I had to chuckle at how The New York Times, famous for playing it safe with language, addressed this topic in the article reporting on her death. The article said she brought to work “her dog, whose name was an expletive.” I find it ironic that the Times apparently had a quandary over how to mention her dog without uttering a profanity. It is ironic because of her own odd relationship with The New York Times.

The New York Times liked her style and hired her in 1976 as a political reporter. You know how sometimes you can watch a couple and know that it will never work out between them? Such is the case with Ivins and the Times. She’s known for saying things shocking but accurate, like writing in her obituary of Elvis Presley that the scene at Graceland was part national cheerleading camp and part Shriners convention.

The Times is known for being straight-laced. They would edit the color out of her story. She has described her idea of hell as "being edited by the Times copy desk for all eternity." She has suggested that if she said "squawked like a $2 fiddle," the Times copy editors would change it to "an inexpensive instrument." In one story, Ivins described someone as "having a beer gut that belongs in the Smithsonian." That ended up in the paper as "a man with a protuberant abdomen."

The end came when Ivins was sent to cover a community chicken festival in New Mexico and she wrote a reference to it being “a gang pluck.” The newspaper refused to run the phrase and she and the grey lady parted ways. She returned to covering Texas politics. She got a larger audience and a syndicated column, and began writing about national and international issues. Her syndicated column ran in more than 300 newspapers at the time of her death

Let me give some examples of Ivins’ wit:
On vegetarianism: "I know vegetarians don't like to hear this, but God made an awful lot of land that's good for nothing but grazing."

On politicians: “If God keeps hangin’ around with politicians, it’s gonna hurt his reputation.”

On gun control: "I am not anti-gun. I'm pro-knife. Consider the merits of the knife. In the first place, you have to catch up with someone in order to stab him. A general substitution of knives for guns would promote physical fitness. We'd turn into a whole nation of great runners. Plus, knives don't ricochet. And people are seldom killed while cleaning their knives."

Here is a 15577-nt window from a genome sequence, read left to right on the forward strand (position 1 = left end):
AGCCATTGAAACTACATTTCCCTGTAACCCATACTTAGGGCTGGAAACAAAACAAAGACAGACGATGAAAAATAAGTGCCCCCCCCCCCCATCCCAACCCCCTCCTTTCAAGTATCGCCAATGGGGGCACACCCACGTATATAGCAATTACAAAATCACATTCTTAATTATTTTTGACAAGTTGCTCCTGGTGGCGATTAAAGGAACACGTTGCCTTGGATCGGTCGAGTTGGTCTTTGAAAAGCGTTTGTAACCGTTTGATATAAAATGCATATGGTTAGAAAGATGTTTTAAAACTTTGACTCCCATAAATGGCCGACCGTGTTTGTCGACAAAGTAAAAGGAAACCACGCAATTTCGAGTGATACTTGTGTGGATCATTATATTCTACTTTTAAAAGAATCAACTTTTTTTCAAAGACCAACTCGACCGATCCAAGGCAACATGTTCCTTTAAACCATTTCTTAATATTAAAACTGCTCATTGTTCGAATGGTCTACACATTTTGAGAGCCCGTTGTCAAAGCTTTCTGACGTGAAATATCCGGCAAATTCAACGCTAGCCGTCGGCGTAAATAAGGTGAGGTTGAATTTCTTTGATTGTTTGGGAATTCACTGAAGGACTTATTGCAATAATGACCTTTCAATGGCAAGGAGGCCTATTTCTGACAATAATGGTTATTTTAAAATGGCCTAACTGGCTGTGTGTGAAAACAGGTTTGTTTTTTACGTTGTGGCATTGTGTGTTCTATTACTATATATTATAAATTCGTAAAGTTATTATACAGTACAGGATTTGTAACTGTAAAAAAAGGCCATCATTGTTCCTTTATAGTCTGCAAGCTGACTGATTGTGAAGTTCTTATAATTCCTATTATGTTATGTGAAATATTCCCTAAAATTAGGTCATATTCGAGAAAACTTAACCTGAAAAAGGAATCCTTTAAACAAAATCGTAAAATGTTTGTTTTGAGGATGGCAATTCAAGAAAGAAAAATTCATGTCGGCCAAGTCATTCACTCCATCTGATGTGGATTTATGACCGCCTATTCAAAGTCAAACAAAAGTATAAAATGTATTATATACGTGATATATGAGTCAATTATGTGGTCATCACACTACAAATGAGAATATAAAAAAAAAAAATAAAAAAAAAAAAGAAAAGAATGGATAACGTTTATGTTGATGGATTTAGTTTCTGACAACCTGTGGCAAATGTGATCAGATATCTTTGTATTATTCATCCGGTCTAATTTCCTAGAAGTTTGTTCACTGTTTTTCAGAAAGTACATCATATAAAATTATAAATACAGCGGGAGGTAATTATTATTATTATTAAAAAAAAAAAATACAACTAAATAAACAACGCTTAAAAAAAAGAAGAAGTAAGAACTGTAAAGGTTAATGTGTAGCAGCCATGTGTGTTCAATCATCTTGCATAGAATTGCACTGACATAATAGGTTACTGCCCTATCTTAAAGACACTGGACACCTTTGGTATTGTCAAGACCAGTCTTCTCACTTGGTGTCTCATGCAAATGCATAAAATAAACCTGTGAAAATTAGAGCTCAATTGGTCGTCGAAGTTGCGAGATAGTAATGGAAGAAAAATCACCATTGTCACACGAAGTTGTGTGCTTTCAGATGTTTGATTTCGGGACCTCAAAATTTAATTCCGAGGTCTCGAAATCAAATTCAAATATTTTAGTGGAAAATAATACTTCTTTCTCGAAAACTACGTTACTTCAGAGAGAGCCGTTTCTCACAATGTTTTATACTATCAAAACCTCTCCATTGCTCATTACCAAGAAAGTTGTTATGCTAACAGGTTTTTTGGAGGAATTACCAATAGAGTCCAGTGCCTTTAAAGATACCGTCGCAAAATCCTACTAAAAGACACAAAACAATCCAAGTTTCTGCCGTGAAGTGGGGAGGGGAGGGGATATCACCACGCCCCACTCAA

On Americans: "I think there's more of us who still believe that Elvis is alive than understand the Theory of Relativity, but that's all right. It's fun to live in a country with some peculiar people. How boring it would be if everybody was quite sane."

She knew her remarks were too sharp for some, telling People magazine in 1991, “There are two kinds of humor. One kind that makes us chuckle about our foibles and our shared humanity – like what Garrison Keillor does. The other kind holds people up to public contempt and ridicule – that's what I do. Satire is traditionally the weapon of the powerless against the powerful. I only aim at the powerful. When satire is aimed at the powerless, it is not only cruel – it's vulgar." Boy, did she use that weapon.

Of Pat Buchanan’s hate-filled speech at the 1992 Republican Convention she wrote that his speech “probably sounded better in the original German.” Of ultraconservative U.S. Rep. Jim Collins, R-Dallas, in the early 1980s, she wrote: "If his IQ slips any lower, we'll have to water him twice a day."

Some readers and advertisers tried to organize a boycott over these and other statements made by her. Her editors rented billboards proclaiming, “Molly Ivins Can’t Say That, Can She”? I remember that slogan well as it became the name of the first of her six books.